Here we are in the middle of 2021 and it’s beginning to feel like we can all collectively release a deep, restorative exhale. The last 15 months have proven to be a time of upheaval, loss, challenge, and hopefully, ultimately, transformation. We’ve seemingly made it through the thick of it, and as the world reopens, we are called to reflect on and ponder what in the world we learned in all of the chaos, uncertainty and stunted social lives. How did we grow? What did we learn? Are we better for it? And how, if at all, will it make our post-pandemic lives any different?
The year 2020 left no shortage of heartache and grief, and yet, it still presented me with the shimmery sparkle of silver linings. One of the most unexpected and liberating gifts I've received is my relationship with my face.
Prior to the pandemic, what I saw when I looked at my reflection were flaws that needed to be covered and boring features that needed to be enhanced. Patches of hyperpigmentation stamped across my cheeks, fine lines, little eyelashes, and the dreaded reality of (gasp!) pores stared back at me as if I had smeared highlighter all over them.
At a young age, society ingrained into my psyche that I was inadequate. I was bombarded with images of enhanced, airbrushed and photoshopped women with impossibly smooth and poreless skin.
I acknowledged these details daily, but passively, I was unaware of the negative self-talk that would take place each time I looked in the mirror. Every gaze at my reflection was met with a subtle grimace or sigh of disappointment. Muddled voices of disapproval existed as a quiet hum in the background of my mind that I was oblivious to, and they had me convinced that there was work to do before I could be seen in the public eye. Even if it was only a quick five minutes to slap on some concealer and mascara, this process was necessary and would ultimately make me feel better. While my conscious mind believed that I had finally learned to embrace myself fully, my subconscious mind was busy convincing me that I didn’t and shouldn’t feel “normal” or “acceptable” until my flaws were out of sight.
It’s not surprising that I operated with a specific subconscious ritual of "leveling up" before I went out into the world. At a young age, society ingrained into my psyche that I was inadequate. I was bombarded with images of enhanced, airbrushed, and Photoshopped women with impossibly smooth and poreless skin. Understandably, my self-esteem was low, and as I matured, I worked on releasing and rejecting the false narrative of the beauty standards I was bamboozled into believing. I truly thought I had shed this old skin, but the pandemic life shined a bright light in the hidden corners of my mind to reveal that those messages still took up precious real estate.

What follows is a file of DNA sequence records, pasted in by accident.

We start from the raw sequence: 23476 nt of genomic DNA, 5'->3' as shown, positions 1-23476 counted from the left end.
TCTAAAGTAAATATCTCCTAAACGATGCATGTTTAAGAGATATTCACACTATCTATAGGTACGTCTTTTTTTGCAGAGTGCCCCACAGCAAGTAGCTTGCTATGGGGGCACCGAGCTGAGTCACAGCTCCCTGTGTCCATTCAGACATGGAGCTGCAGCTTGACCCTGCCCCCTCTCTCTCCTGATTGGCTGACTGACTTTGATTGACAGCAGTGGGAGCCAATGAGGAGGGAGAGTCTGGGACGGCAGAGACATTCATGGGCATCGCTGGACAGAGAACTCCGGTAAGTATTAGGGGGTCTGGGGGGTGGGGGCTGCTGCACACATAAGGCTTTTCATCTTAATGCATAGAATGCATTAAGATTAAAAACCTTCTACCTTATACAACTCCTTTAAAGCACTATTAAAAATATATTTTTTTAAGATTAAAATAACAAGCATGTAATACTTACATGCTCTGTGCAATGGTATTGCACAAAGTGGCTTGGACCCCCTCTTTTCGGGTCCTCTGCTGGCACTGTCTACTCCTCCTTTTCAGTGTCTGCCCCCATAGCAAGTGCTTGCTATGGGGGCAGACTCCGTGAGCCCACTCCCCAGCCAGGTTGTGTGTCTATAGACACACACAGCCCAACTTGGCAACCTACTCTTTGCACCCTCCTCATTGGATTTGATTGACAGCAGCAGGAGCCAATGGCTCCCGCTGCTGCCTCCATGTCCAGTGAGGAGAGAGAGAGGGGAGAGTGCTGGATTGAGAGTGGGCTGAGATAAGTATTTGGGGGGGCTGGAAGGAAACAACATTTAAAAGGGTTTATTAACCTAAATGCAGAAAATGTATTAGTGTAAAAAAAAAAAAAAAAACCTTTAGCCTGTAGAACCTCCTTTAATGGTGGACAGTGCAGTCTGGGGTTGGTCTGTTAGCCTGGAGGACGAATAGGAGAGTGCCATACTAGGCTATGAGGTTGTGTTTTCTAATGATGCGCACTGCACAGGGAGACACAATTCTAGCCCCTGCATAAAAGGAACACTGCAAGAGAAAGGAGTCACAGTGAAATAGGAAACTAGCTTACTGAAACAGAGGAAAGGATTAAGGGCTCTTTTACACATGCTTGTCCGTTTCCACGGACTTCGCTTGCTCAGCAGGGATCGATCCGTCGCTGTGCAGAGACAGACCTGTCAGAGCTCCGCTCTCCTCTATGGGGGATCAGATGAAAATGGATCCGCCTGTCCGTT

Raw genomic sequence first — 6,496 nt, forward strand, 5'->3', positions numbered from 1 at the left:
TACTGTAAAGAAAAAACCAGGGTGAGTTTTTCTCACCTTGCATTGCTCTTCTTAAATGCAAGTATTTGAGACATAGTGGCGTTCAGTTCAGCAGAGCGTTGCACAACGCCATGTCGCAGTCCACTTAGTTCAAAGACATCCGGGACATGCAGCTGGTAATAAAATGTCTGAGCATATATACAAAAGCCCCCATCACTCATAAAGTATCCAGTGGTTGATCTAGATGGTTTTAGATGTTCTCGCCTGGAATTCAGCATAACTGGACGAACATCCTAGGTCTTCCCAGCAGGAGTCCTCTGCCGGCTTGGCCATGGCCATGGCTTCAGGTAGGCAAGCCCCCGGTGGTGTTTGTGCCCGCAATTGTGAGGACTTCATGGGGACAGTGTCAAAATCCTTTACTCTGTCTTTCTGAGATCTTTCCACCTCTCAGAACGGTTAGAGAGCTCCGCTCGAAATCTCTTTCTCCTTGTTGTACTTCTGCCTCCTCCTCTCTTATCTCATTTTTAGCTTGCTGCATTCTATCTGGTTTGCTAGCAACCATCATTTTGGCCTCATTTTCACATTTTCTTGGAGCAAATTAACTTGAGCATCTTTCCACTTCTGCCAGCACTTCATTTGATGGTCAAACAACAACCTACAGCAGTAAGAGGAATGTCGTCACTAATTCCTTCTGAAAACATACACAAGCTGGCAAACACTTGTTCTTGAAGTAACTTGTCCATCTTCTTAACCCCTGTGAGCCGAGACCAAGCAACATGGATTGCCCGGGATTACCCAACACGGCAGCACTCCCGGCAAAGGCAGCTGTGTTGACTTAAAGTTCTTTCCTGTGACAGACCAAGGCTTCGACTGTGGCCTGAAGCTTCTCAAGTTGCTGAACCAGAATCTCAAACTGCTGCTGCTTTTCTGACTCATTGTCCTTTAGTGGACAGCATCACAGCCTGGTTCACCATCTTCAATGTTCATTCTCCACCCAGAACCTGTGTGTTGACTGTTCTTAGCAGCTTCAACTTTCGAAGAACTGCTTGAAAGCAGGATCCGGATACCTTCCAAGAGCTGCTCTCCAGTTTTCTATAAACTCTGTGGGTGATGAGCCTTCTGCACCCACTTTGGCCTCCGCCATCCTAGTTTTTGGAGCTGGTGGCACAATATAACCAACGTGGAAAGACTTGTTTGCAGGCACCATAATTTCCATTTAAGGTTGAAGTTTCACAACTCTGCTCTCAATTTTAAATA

The truth was, even as an adult, I carried a deep-rooted feeling of inadequacy. I was embarrassed about my melasma and lack of having a perpetual, effortless fresh-faced glow, and I was on the constant lookout for the next best concealer, serum, toner — anything to make me look "acceptable." This is not to say I was devoid of self-love and acceptance, but it certainly was limited, and this limitation had a long history. From childhood into adulthood, the message hadn’t changed — there is always a flaw to be fixed, concealed, or maintained, and there is always a product or treatment that promises to fix them.
Society trains us to see and define beauty with limited criteria — a tiny box not big enough to hold all of us. The truth is, beauty is expansive, it's inclusive, and as the saying goes, it's in the eye of the beholder.
During this past year, removing the daily face-to-face interactions with others also removed the need for daily makeup. I began to see my honest reflection in the mirror, and to be candid, I wrestled with it for a good while. But the funniest thing began to happen. The more I saw myself as I was, with no expectations and no one to impress, the more my eyes adjusted alongside my mindset and self-talk. Over time I would surprise myself by opting out of wearing makeup for work video meetings, and I began to prefer my face without makeup. I thought I looked lovely as is. And on days I didn’t think I looked lovely, I wasn’t bothered. The spots, the fine lines — they all became nonissues, mere details.
Society trains us to see and define beauty with limited criteria — a tiny box not big enough to hold all of us. The truth is, beauty is expansive, it's inclusive, and as the saying goes, it's in the eye of the beholder. It's never not there, we just need the eyes to see it. It's present all around us, all the time, in each other and in our own reflections.
This may seem like a small win, but for me, it’s a form of liberation I didn’t know I was missing. It’s not a rant against makeup or different forms of self-care, and it’s certainly not a prescription for everyone on how to live. I still enjoy playing with makeup, but now it’s optional, and I’m not carrying shame with me if I leave the house without concealer. And to be honest, I’m curious to see how this newfound liberation will thrive once I begin to immerse myself more and more into the post-pandemic public sphere, and how, in fact, it will make my post-pandemic life any different.
“In a society that profits from your self-doubt, liking yourself is a rebellious act.”